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About Kate Gauld

Kate is a criminal prosecutor in Sydney and Chair of Jubilee Australia. She has worked in the Office of the Prosecutor at the ECCC and as Director of Programs at Irish Rule of Law International. She works at the intersection of domestic and international criminal law, rule of law and development and is a MSt International Human Rights Law candidate at the University of Oxford.

Image description: A hand holding the bars of a prison cell.

In the recent case of Hamzy v Commissioner of Corrective Services NSW [2022] NSWCA 16, the New South Wales Supreme Court of Appeal handed down its judgment in relation to Bassam Hamzy, a convicted murderer and notorious gangland leader. Self-represented, Hamzy appealed on the lawfulness of the conditions he faces due to being classified an ‘extreme high risk restricted inmate’ (EHRR) by prison authorities. The judgment straddles questions of administrative and constitutional law, racial discrimination, fundamental freedoms and the sanctity of the client-lawyer relationship.

The appeal

Key issues were (i) whether the prison authorities could mandate that Hamzy’s telephone calls be conducted solely in English, and (ii) whether prison authorities could listen in briefly to telephone calls with his lawyers.

(i) Phone calls solely in English?

Currently, regulations mandate that EHRR inmates are required to speak solely in English during phone calls. Hamzy noted that he and his immediate family are Arabic speakers, and while he speaks English fluently, his parents have some difficulty with the language. He also noted that the Arabic language was ‘essential to the practice of the Islamic faith’. Relying on the Commonwealth Racial Discrimination Act, he argued that the regulation was discriminatory.

Although dismissed based on how the case had been conducted at the hearing, the minority judgment took the opportunity to contextualise the issue within an international human rights law framework. The judge reviewed various European Court of Human Rights decisions focusing on racially discriminatory treatment of prisoners and their Article 8 right to respect for private life , family life, home and correspondence (Baybasin; Nusret Kaya; Mehmet Nuri Ozen), as well as freedom of expression decisions from the Human Rights Committee involving the right of a government to determine the language of public administration (Guesdon; Ballantyne).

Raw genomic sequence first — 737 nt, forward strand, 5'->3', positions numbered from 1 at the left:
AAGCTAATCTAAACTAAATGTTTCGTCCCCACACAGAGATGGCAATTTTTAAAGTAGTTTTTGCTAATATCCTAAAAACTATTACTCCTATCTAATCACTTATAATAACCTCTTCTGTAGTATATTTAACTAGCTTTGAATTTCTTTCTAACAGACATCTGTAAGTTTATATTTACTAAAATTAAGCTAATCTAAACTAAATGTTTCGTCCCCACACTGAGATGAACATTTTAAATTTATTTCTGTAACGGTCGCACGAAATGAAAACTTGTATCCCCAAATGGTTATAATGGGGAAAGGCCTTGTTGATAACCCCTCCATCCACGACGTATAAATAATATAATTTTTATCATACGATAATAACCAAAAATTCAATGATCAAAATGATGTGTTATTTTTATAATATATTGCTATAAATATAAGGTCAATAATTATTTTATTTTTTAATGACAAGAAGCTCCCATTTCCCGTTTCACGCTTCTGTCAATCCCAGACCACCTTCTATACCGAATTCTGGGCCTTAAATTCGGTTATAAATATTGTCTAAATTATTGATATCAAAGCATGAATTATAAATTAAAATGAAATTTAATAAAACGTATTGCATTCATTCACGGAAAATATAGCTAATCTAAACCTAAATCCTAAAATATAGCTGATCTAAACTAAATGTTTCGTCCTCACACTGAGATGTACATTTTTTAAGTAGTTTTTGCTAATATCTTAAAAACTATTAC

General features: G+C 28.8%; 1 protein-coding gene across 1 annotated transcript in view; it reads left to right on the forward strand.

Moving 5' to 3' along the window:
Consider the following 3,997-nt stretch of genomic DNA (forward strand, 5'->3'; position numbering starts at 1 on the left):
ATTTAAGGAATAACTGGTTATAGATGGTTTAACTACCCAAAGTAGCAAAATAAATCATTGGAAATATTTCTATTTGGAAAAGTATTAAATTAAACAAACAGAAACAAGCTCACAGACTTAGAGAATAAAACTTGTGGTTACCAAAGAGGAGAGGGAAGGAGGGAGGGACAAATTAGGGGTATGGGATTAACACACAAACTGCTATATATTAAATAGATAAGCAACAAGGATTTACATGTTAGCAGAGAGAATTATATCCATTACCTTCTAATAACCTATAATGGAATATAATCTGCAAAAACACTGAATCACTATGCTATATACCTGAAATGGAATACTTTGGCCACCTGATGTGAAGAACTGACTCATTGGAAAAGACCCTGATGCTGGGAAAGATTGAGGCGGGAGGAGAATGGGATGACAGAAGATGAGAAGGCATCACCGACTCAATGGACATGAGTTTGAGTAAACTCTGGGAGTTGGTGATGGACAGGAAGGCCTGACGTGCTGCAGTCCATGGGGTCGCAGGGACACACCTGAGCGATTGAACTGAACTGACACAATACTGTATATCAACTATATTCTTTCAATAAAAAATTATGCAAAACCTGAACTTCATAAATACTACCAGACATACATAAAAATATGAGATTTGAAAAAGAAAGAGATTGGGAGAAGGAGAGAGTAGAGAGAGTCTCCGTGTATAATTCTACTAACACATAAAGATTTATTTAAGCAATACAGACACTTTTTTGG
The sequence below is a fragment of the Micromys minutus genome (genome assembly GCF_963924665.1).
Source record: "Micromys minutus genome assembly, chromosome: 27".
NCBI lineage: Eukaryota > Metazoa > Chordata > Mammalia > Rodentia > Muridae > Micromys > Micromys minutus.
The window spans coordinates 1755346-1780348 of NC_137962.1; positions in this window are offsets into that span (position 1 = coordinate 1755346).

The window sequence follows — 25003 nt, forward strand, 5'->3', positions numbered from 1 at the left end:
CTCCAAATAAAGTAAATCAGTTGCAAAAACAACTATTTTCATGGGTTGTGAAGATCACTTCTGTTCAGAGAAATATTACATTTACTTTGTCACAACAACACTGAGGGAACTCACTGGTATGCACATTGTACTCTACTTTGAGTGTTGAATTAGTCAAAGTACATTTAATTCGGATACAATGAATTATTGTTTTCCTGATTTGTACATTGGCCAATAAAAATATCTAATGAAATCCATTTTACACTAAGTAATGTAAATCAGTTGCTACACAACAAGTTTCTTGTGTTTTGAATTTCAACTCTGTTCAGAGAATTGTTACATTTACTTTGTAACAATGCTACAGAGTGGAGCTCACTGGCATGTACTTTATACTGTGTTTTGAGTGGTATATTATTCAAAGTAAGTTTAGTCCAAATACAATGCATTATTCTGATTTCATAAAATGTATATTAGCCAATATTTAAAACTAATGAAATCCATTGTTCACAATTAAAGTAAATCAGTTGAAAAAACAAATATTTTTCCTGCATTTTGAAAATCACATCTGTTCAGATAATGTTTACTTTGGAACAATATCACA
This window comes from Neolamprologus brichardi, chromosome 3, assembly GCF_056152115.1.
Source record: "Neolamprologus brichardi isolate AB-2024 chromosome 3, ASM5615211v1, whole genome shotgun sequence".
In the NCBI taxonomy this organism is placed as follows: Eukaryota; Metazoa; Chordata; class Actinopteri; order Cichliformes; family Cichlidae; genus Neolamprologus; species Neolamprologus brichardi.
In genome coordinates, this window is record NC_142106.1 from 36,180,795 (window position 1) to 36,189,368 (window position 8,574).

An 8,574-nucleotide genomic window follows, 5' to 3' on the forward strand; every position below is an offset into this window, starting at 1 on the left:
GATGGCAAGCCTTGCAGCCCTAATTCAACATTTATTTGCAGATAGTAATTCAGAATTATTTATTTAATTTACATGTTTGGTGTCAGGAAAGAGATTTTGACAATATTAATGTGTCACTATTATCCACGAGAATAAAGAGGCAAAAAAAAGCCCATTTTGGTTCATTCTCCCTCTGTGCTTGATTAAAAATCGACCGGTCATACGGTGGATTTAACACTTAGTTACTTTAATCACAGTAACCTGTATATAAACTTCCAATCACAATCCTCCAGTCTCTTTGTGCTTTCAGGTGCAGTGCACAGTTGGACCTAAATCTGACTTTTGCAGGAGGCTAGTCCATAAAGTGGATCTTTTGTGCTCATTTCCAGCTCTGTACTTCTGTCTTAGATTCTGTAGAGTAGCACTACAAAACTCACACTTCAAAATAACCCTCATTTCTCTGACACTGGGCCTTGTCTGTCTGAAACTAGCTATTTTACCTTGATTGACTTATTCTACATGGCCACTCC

While the judge noted that neither the Racial Discrimination Act nor the International Convention on the Elimination of All Forms of Racial Discrimination (CERD) explicitly refer to language as a ground of discrimination (instead, ‘race, colour, descent or national or ethnic origin’), he found that a law precluding Hamzy’s family from speaking Arabic amongst themselves could indeed be a restriction based on ‘ethnic origin’. Whether this amounted to unlawful discrimination depended on whether the action, despite its disparate impact on certain ethnic groups, was proportionate to the legitimate purpose. Somewhat anti-climatically, he found the lawfulness of the regulation could not be determined.

(ii) Prison authorities listening in on calls between lawyers and inmates?

Regulations mandate that prison authorities can ‘drop in’ on phone calls made by EHRR inmates to ensure that calls are conducted solely in English and with the approved party. This included calls between EHRR inmates and their lawyers, and it was this aspect that Hamzy was appealing.

Hamzy noted that a prison officer could listen to such calls, without notice and with the parties unawares, and listen for as long as it took to confirm those requirements.

While the court was cognisant of the difficulties and risks of managing EHRR inmates, it found that the regulation did have a significant impact on the rights of an EHRR inmate to have confidential communications with their lawyer. The legislation did not authorise any limitation of those rights and the regulations were therefore invalid. His appeal was successful insofar as the court declared that the ‘drop in’ call policy does not apply between an inmate and their lawyer.

Conclusion

These are not easy facts: in addition to Hamzy’s current 40-year sentence, he is also charged with commercial drug supply along with his former lawyer, where they allegedly ran an ‘ice ring’ within the prison’s ‘super-max’ facility, exploiting legal professional privilege. The case highlights the balancing act that prison authorities must perform: having classified Hamzy an EHRR inmate based on being an extreme threat to good order and security, they must still afford him his inalienable rights. More broadly, the case highlights the interplay between the criminal law and human rights law, and that while various courts may justify restrictions regarding what language prisoners communicate in, they will not lightly tolerate incursions into the relationship between lawyers’ and their clients.

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